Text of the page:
But on Feb. 11, 2019, Smith set out to achieve even more.
Along with his wife, Elizabeth, and physician Robin West, Smith traveled to San Antonio that day to visit the Center for the Intrepid, a rehabilitation facility for wounded combat veterans. West, who is also the team physician for the Washington Football Team, knew at some point during Smith’s recovery that the medical guidance of the military would be needed for an injury that was more akin to a blast wound than anything normally suffered on a football field. So she contacted a friend who worked at the center, and after he received clearance from the Office of the Secretary of Defense, the quarterback was suddenly surrounded by strangers who understood him better than anyone else could at the time.
“When we first walked in, it was so interesting seeing these warriors who had the same kind of injury and they’re fighting. Either they’ve had an amputation or they’ve had a limb-salvage like Alex, and they’re all determined,” West said in an interview with The Washington Post on Sunday. “Their number one goal was to get back to combat. That’s what they do. These are Army Rangers, very elite military, young guys in their 20s, and a couple of them were getting released to go back to being Army Rangers, and they had horrible injuries.
“And all of a sudden it was like a fire was lit. We spent the day there, and as we were walking out [Alex] grabbed me and said, ‘Hey, Dr. West, when are you going to clear me to play football?’ And that was the first time he had ever talked about it.”
Smith resolved that day to return to his sport, a feat many believed was impossible given the extent of his injury. West had seen numerous injuries of the sort, especially in her training as an orthopedic and sports medicine surgeon.
“We just don’t see guys come back from them,” she said. “And especially at the elite level, this is not the kind of injury we see.”
Yet Sunday, Smith cleared a hurdle that few — including, perhaps, his own coaches — anticipated as recently as two months ago. The 36-year-old was activated from the team’s physically unable to perform list for training camp, and for the first time since his injury in November 2018, he strapped on a practice jersey and a burgundy-and-gold helmet and took the field again.
“A lot of people may not have even survived the injury, but he never accepts no for an answer,” West said. “He’s had so many setbacks. The ESPN documentary [“Project 11,” which premiered in May], it shows such a small part of what we all went through, especially him. There were so many setbacks along the whole course. But at every setback, he said: ‘Okay, what’s the next step? Where am I going next?’ That’s the kind of person he is, and I think that’s what made it possible. He got dragged down and never said, ‘Oh, I’m not going to do it.’ It was always like: ‘Okay, that didn’t work this time. What’s going to work next time?’ ”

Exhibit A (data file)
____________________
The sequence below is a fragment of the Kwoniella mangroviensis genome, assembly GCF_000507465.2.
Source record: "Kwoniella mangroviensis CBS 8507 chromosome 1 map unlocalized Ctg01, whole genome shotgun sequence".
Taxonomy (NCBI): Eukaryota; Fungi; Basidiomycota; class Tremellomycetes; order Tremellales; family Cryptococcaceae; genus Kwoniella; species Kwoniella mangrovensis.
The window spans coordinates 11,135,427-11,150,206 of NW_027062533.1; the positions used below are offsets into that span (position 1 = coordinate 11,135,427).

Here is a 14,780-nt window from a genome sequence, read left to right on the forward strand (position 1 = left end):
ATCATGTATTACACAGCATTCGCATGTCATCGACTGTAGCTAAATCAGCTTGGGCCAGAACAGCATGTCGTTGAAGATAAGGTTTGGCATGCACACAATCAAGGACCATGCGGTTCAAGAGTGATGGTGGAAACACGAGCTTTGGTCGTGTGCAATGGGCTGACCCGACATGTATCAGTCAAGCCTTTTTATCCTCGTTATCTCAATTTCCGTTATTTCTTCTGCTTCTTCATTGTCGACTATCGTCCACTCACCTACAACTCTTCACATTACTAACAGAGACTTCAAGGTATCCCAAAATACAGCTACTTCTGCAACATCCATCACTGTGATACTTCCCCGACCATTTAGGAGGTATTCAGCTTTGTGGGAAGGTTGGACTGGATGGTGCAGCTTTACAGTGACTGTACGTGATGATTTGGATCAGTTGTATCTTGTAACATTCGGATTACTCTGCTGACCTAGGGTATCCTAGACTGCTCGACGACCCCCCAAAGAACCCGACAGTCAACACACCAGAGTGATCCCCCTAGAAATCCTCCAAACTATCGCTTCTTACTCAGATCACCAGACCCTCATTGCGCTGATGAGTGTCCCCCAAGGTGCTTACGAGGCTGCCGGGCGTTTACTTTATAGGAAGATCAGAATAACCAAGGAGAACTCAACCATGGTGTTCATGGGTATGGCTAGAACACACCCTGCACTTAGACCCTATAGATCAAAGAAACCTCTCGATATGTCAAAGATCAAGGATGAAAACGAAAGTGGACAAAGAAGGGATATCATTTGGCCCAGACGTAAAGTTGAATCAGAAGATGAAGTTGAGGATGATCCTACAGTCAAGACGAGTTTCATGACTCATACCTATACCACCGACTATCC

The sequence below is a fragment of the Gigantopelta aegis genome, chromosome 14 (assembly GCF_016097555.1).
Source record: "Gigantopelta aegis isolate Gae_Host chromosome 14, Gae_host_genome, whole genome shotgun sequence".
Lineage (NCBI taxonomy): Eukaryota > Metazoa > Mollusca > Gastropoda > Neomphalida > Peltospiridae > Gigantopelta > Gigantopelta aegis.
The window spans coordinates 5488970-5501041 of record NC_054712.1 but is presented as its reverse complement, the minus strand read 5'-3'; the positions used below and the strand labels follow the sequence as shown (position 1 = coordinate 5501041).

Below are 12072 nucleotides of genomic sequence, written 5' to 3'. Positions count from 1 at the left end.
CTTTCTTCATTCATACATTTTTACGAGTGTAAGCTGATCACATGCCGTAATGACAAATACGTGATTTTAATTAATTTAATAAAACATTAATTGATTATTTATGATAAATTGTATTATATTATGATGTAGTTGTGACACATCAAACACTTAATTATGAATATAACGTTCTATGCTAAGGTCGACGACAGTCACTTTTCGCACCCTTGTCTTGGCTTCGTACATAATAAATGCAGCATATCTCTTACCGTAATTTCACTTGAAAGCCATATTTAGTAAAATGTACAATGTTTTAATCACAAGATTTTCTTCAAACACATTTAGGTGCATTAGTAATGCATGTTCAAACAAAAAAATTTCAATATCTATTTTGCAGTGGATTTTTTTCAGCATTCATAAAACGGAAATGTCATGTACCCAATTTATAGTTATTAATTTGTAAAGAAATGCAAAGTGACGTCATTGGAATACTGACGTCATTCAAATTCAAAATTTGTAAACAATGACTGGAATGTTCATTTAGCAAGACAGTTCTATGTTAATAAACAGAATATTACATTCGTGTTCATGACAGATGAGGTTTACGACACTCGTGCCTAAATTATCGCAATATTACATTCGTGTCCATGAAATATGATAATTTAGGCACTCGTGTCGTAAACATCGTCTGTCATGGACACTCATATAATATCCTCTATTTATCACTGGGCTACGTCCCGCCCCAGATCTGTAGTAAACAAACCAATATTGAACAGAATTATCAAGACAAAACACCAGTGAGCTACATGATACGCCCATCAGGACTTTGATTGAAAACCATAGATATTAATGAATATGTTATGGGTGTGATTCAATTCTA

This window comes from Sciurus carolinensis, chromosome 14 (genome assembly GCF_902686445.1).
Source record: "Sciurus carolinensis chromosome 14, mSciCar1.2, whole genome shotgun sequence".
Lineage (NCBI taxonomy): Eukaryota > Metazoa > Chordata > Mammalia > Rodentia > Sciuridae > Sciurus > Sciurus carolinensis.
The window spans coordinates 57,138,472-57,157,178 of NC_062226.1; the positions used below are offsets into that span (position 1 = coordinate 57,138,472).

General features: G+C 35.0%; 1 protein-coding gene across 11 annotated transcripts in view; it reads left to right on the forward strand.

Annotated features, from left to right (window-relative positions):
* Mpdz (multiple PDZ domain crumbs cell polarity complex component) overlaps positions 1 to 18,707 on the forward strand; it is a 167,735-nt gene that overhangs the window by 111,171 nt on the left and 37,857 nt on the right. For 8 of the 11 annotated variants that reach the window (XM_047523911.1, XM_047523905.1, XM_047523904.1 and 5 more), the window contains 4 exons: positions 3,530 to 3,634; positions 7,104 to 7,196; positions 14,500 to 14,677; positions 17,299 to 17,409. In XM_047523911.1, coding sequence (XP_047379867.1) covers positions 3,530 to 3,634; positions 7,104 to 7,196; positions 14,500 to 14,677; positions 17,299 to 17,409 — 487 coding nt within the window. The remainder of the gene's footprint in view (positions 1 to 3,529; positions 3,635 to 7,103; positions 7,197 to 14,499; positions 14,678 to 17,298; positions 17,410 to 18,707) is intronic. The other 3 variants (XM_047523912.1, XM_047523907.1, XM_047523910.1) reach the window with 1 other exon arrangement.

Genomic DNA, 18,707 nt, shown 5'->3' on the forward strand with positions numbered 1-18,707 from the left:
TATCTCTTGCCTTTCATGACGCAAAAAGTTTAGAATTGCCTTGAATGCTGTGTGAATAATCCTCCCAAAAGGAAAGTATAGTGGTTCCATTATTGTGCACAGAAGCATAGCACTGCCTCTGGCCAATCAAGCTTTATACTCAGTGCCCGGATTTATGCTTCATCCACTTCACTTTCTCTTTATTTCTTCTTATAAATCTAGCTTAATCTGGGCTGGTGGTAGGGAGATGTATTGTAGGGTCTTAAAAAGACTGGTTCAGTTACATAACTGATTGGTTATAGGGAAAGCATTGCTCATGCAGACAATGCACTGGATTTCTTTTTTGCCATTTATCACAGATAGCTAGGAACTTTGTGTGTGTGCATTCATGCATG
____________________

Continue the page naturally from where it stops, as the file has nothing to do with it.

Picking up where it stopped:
‘Let’s give it everything we’ve got’
Smith’s arduous recovery has so far spanned 638 days and included 17 surgeries, first to repair his fractured tibia and fibula, then to fight off a bacterial infection that nearly took his life.
“He wanted to go home that night [he developed the infection], actually,” West said. “It was Tuesday night, and I was leaving Wednesday because we were going to play Dallas [on Thursday] and I had been operating all day. I went to say bye to him after surgery, and he didn’t look great to me, but he didn’t have any fevers or anything. He wanted to go home, and I said: ‘Alex, just stay one more night for me. Just one more night.’ ”
With the help of Smith’s wife, West convinced him to stay a little longer. That night, his fever spiked and he became septic.
“Had he been at home, what would’ve happened? Because he may not have known,” West said. “We’re monitoring everything with the nurses, so you get the call in the middle of the night.”
In the days that followed, Smith’s surgeons operated on him daily to try to clean out the bacteria and control his infection. By the weekend, he had to decide whether he wanted them to continue to try to save his leg, which had been ravaged by the infection, or to amputate.
Only one person, among his family and surgical team, was truly in favor of limb-salvage when considering the risks: Smith.
“Yeah, pretty much,” West said. “They were all supportive of him. When he’s so sick, you’re just like, ‘Whatever you can do to save him.’ [The infection] was creeping up his leg, and every time we went back to the operating room you’re taking more and more muscle, and more and more bone. What’s he going to be left with? And then at that point you have to cover it, so you have to take muscle from the other leg and you have to take muscle from his back, potentially, and then that’s when everyone’s like, ‘Well, is it worth it?’ ”